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Stalin had people such as Kamenev, Zinoviev and Bukharin and many others convicted of trying to overthrow the Soviet Union, something which we know to be untrue.

Abroad, foreign communist parties denounced the 'traitors'. Trotskyist movements protested against the trials. But did non-communist governments and groups say that the accusations had any truth to them, or not?

  • It seems that West largely didn't care. E.g. seach in NYT archive for 1937 (peak of Great Purge) didn't show anything worth mentioning. Maybe it's due to the fact that USA and Europe had many join projects with USSR at that time. So business comes first. – Timofey May 2 '15 at 20:39
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The show trials of the 1936 to 1938 period were widely denounced throughout western Europe and the United States. There was formed an international inquiry to exonerate Trotsky, sometimes called the "Dewey Commission." This board made highly publicized reports documenting the falsification of the evidence and unsubstantiated allegations made in the Vyshinsky prosecution. Counter-Stalinist responses were given wide publicity, not just as editorials, but as news. For example, when Trotsky wrote an open letter from exile in Norway claiming that Lenin's widow privately denounced Stalin as "without honor" and immoral, this was widely published as news.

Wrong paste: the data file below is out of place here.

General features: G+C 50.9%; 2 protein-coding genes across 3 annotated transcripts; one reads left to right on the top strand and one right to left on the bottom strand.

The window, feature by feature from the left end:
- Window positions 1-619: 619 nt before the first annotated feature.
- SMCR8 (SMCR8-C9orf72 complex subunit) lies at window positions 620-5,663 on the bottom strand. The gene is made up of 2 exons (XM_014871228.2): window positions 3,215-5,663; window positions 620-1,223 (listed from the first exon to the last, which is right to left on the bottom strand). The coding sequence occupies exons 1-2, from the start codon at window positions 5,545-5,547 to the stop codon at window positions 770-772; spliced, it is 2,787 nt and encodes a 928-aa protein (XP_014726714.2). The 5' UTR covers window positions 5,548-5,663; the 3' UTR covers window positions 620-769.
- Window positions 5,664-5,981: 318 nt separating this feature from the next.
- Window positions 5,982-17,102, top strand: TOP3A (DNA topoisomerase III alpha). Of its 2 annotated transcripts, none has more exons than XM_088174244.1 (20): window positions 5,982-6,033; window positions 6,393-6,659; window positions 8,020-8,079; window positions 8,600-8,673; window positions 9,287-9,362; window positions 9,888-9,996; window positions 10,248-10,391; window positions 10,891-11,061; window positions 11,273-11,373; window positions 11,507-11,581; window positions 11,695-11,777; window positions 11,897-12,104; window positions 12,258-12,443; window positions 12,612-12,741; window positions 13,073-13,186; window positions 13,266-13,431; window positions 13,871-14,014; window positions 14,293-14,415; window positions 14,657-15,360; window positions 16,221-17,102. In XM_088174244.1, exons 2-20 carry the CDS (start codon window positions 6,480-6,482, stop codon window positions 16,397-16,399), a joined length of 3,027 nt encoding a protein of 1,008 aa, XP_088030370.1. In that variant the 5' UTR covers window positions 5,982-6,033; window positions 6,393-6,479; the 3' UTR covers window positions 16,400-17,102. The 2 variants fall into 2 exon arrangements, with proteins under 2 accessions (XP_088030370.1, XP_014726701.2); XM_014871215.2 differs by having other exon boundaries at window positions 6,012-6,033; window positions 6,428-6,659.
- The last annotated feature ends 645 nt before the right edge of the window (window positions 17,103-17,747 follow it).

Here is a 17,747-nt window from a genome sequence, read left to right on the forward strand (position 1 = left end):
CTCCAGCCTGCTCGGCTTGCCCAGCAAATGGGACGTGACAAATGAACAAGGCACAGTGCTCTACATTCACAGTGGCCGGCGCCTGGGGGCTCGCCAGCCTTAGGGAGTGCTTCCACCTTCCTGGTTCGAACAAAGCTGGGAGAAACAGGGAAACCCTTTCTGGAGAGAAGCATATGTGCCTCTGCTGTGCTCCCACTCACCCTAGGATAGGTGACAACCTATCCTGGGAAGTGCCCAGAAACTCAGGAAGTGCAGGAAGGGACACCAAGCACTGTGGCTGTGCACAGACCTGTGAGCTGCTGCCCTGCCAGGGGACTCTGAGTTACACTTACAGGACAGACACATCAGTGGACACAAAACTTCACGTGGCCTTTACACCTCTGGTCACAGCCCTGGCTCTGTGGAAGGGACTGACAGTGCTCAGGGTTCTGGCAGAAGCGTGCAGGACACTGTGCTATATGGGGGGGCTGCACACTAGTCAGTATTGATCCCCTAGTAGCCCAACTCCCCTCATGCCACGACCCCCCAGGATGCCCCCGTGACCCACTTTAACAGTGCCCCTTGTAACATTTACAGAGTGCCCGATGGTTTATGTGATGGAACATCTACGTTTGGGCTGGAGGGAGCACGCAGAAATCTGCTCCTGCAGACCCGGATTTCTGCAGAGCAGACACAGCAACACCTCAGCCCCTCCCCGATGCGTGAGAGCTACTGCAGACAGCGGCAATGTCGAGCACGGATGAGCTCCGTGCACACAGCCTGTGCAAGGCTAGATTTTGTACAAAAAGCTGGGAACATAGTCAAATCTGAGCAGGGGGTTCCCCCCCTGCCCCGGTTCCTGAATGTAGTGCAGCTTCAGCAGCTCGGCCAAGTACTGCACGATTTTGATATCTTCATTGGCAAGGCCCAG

In the United States, although some public leaders like Roosevelt and his followers made no statements against Stalin, many others routinely condemned both the murderous policies of Stalin against the Soviet people, and his vicious oppression of opposition to his rule. For example, in 1938 Herbert Hoover, the former president, gave a speech the theme of which was the following:

A score of democracies have sunk since the war and armed dictatorships have risen in their place. They proclaim new ideologies of economic security to sanctify their personal power. They live by terror and brutality. -- Herbert Hoover, in Toronto, November 22, 1938

Wide publicity was given to anti-Stalinist figures such as Alexander Kerensky, the former chair of the Russian provisional government, who spoke frequently in front of gatherings and crowds. In one interview in 1938 he said:

The common hatred of Stalin is tremendous... his game is contradictory and hopeless. He seeks to divert the wrath of the Russian people from himself by branding all the other Bolshevik leaders as traitors. [It should be obvious to all] including even the most ardent apologists for Bolshevism, [that what we are now witnessing] is the moral bankruptcy of Bolshevism."

-- Alexander Kerensky, New York City, March 3, 1938

In general, the purge trials were met with disbelief in the west and characterized as biased and politically motivated.

  • Some interesting facts, thank you. Dewey was pals with Trotsky, though. was really looking for the perspective of people who had nothing allegiance to the Soviet Union or Trotskyism. Kerensky is a good start, Hoover doesn't seem to be talking specifically about the trials. One would think that foreign governments would want to offer a rebuttal since Kamenev & co were accused of conspiring with them. – Ne Mo May 2 '15 at 18:36